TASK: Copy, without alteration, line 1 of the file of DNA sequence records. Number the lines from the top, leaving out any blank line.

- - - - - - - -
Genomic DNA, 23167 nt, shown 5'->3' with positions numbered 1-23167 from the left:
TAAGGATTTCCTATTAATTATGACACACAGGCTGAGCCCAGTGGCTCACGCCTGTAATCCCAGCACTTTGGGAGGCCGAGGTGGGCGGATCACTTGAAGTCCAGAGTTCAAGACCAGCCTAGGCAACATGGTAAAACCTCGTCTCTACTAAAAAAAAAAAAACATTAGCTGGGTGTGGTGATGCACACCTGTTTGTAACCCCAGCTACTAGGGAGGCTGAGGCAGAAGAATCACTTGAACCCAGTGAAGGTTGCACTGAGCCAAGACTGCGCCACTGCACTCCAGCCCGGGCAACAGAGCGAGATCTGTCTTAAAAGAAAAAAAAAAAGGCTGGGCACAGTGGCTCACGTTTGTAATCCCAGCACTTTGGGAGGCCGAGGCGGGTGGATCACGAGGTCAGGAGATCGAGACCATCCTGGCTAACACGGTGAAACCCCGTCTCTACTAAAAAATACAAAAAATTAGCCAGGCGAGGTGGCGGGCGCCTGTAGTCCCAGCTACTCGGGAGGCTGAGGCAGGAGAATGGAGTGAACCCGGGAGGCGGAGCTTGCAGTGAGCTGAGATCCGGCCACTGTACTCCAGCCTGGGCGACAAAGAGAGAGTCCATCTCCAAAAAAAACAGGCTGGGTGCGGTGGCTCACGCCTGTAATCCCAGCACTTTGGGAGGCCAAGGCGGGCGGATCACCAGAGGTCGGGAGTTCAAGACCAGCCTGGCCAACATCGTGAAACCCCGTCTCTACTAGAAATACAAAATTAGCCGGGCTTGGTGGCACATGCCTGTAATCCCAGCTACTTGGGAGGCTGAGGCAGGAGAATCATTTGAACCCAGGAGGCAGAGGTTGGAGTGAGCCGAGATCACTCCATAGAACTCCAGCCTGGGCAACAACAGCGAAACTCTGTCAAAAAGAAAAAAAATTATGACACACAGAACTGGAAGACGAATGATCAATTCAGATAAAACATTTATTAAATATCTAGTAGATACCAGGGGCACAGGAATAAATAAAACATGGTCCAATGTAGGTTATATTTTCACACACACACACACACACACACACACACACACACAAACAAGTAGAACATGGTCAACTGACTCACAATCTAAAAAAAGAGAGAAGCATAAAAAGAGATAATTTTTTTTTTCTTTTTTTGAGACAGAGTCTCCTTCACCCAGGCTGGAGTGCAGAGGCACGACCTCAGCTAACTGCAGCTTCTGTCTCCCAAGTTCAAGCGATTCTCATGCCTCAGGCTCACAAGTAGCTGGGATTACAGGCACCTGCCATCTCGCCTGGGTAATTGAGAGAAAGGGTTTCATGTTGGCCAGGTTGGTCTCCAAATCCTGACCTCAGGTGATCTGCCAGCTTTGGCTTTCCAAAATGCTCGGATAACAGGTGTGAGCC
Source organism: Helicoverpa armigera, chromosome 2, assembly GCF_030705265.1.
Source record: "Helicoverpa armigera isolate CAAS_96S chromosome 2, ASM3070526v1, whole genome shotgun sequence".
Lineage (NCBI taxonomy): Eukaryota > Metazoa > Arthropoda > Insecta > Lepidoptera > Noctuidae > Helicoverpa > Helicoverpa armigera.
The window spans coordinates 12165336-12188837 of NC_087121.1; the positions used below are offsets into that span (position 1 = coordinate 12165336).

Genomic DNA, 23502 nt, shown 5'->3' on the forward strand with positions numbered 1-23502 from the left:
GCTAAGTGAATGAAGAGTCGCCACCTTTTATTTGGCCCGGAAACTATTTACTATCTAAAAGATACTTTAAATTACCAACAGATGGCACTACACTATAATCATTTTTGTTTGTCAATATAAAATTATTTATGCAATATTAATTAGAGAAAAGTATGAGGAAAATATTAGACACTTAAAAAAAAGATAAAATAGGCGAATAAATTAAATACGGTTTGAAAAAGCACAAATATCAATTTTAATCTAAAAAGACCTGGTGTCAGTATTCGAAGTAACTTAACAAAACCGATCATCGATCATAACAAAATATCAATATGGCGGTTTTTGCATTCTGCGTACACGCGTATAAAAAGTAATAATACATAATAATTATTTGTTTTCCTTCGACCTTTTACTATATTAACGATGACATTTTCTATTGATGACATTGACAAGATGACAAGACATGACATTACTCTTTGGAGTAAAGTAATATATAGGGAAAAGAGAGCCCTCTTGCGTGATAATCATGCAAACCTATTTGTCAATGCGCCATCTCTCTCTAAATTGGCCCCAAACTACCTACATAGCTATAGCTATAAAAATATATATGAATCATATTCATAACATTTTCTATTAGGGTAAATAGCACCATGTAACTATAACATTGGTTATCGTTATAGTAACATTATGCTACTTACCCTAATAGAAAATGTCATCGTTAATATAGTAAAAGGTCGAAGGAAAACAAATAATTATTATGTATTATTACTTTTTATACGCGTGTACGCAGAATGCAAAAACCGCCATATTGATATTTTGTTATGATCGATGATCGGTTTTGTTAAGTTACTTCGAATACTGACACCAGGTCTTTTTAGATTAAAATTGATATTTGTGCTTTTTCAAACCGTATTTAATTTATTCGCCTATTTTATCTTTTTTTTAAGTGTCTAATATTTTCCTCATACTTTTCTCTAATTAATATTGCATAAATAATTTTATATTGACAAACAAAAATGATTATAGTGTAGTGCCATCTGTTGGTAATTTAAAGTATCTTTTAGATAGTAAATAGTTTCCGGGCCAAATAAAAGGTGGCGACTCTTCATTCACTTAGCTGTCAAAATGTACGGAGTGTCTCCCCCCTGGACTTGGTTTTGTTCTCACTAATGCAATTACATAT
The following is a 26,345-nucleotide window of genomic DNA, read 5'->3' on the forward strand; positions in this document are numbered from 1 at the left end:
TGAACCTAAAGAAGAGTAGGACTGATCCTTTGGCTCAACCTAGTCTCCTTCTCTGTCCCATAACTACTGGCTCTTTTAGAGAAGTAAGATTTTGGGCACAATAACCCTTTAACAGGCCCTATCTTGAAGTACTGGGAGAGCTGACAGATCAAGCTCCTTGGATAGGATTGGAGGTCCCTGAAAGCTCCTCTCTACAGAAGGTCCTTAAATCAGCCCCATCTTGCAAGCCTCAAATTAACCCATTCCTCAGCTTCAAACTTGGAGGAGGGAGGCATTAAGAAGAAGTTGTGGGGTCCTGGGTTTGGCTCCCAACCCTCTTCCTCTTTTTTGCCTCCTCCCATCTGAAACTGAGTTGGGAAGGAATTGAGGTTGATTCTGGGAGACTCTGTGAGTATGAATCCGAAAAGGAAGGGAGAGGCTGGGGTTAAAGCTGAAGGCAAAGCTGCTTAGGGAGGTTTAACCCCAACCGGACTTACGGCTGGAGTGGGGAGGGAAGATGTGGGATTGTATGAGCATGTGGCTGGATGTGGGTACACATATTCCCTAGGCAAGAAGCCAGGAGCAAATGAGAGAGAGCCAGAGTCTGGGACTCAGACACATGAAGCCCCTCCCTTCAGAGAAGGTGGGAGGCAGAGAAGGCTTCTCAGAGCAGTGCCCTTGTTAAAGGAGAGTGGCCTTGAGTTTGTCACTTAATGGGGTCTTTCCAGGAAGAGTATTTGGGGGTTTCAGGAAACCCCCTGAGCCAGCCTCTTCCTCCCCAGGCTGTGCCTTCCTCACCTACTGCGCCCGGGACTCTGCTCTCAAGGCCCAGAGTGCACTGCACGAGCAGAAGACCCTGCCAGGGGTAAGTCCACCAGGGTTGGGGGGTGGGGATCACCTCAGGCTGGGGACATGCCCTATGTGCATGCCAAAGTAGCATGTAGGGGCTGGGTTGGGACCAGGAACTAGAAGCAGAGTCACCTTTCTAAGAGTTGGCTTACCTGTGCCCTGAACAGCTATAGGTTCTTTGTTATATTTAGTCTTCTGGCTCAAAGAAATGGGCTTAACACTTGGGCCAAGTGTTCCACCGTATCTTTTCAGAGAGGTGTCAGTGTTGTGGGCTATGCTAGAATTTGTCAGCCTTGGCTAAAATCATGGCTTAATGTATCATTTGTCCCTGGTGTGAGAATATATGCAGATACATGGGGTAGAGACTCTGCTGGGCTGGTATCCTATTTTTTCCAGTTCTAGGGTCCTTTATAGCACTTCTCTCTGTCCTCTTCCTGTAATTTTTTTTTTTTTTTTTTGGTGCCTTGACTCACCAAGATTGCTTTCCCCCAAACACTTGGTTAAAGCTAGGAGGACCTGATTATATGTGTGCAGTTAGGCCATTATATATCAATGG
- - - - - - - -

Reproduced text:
Genomic DNA, 23167 nt, shown 5'->3' with positions numbered 1-23167 from the left: